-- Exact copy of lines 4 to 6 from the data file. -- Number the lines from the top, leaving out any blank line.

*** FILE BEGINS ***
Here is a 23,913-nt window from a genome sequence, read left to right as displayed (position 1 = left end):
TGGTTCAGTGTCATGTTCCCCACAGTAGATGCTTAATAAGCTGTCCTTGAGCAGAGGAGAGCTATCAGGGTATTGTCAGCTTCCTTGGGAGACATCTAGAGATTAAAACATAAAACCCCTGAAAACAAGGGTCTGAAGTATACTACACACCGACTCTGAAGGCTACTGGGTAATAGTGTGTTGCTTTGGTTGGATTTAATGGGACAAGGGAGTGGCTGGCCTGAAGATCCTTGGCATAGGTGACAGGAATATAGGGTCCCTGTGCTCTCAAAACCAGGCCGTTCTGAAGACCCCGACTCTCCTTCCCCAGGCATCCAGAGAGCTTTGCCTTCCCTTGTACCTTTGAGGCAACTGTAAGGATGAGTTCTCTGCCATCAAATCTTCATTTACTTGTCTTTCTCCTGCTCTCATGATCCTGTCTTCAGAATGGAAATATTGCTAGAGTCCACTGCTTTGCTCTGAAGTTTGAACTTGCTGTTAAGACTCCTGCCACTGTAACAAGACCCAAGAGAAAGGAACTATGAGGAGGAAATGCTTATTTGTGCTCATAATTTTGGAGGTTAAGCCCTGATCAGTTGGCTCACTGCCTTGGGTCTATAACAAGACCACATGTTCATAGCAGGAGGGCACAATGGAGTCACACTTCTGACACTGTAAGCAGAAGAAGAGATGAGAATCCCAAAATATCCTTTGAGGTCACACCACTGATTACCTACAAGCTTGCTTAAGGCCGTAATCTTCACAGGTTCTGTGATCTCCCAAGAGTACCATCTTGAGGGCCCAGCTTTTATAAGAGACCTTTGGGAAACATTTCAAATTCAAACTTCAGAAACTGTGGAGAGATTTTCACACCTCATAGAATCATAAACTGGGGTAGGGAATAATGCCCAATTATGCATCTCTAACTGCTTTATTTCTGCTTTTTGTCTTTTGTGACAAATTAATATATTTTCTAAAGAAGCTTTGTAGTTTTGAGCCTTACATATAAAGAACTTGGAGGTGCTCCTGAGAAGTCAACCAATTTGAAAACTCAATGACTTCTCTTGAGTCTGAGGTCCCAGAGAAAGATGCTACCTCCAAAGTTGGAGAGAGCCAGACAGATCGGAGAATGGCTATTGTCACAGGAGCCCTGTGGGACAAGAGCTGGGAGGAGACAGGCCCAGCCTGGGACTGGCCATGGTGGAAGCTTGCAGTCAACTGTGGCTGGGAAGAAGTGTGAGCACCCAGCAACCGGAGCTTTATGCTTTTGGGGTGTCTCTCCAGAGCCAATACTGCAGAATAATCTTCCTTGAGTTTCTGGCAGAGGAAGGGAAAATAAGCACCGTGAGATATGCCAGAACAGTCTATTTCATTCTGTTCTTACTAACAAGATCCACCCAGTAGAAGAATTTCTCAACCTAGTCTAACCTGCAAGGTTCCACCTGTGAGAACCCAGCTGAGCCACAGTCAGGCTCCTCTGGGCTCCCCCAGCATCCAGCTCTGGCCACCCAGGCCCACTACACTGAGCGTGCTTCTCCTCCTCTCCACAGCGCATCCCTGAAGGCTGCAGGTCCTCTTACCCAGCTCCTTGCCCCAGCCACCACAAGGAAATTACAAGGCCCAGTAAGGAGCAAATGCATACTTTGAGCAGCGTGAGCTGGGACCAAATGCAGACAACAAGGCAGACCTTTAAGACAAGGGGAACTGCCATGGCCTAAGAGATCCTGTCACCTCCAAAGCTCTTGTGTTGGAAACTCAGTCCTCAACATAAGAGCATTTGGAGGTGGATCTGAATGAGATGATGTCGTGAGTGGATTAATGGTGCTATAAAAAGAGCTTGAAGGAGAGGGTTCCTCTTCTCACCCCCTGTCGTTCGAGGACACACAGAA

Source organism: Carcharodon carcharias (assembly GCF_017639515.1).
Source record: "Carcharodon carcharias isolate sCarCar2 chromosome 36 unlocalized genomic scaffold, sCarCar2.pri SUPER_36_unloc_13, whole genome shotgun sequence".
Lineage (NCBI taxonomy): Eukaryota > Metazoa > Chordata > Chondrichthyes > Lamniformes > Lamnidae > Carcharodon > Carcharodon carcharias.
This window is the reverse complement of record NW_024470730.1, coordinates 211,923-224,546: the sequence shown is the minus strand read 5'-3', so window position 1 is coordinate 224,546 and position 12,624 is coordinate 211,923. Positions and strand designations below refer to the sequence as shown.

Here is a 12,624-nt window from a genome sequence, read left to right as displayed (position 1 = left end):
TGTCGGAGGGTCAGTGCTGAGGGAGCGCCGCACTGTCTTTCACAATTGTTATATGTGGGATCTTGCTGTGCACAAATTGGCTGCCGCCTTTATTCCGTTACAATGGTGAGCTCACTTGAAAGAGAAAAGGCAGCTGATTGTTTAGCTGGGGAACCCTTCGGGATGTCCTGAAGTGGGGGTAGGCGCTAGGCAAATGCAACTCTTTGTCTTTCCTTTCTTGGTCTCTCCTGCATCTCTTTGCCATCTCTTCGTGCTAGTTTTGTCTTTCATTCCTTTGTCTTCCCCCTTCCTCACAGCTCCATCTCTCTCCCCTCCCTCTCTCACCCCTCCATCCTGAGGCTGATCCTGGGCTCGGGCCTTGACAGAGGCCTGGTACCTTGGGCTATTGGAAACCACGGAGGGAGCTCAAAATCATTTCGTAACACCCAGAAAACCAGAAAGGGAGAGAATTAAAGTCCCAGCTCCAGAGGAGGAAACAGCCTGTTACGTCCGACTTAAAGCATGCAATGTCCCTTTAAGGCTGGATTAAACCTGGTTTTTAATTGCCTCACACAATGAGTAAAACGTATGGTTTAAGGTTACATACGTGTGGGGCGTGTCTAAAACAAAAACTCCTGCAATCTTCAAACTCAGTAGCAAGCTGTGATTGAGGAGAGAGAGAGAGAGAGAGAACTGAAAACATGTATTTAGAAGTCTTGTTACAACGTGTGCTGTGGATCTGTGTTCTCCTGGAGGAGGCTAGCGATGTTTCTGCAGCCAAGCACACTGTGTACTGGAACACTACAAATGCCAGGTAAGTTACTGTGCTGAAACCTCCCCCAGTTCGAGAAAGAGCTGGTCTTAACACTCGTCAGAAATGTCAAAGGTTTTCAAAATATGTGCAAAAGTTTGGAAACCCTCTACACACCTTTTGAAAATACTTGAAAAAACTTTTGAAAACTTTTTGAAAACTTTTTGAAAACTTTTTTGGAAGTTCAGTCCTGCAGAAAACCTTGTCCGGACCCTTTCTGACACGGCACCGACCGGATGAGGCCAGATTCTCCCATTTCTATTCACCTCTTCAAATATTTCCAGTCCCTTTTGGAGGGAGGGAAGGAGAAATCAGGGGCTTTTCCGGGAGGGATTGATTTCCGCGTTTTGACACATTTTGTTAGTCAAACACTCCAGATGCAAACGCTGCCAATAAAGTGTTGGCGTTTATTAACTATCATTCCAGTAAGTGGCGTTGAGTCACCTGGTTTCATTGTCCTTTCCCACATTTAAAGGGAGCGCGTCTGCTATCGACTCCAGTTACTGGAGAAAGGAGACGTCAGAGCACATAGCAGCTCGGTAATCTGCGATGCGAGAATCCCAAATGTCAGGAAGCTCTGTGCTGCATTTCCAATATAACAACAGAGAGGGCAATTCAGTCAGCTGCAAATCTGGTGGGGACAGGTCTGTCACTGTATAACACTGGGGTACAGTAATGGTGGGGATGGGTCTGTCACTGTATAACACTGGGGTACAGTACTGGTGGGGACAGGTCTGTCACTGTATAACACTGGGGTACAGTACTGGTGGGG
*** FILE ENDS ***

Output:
Source record: "Carcharodon carcharias isolate sCarCar2 chromosome 36 unlocalized genomic scaffold, sCarCar2.pri SUPER_36_unloc_13, whole genome shotgun sequence".
Lineage (NCBI taxonomy): Eukaryota > Metazoa > Chordata > Chondrichthyes > Lamniformes > Lamnidae > Carcharodon > Carcharodon carcharias.
This window is the reverse complement of record NW_024470730.1, coordinates 211,923-224,546: the sequence shown is the minus strand read 5'-3', so window position 1 is coordinate 224,546 and position 12,624 is coordinate 211,923. Positions and strand designations below refer to the sequence as shown.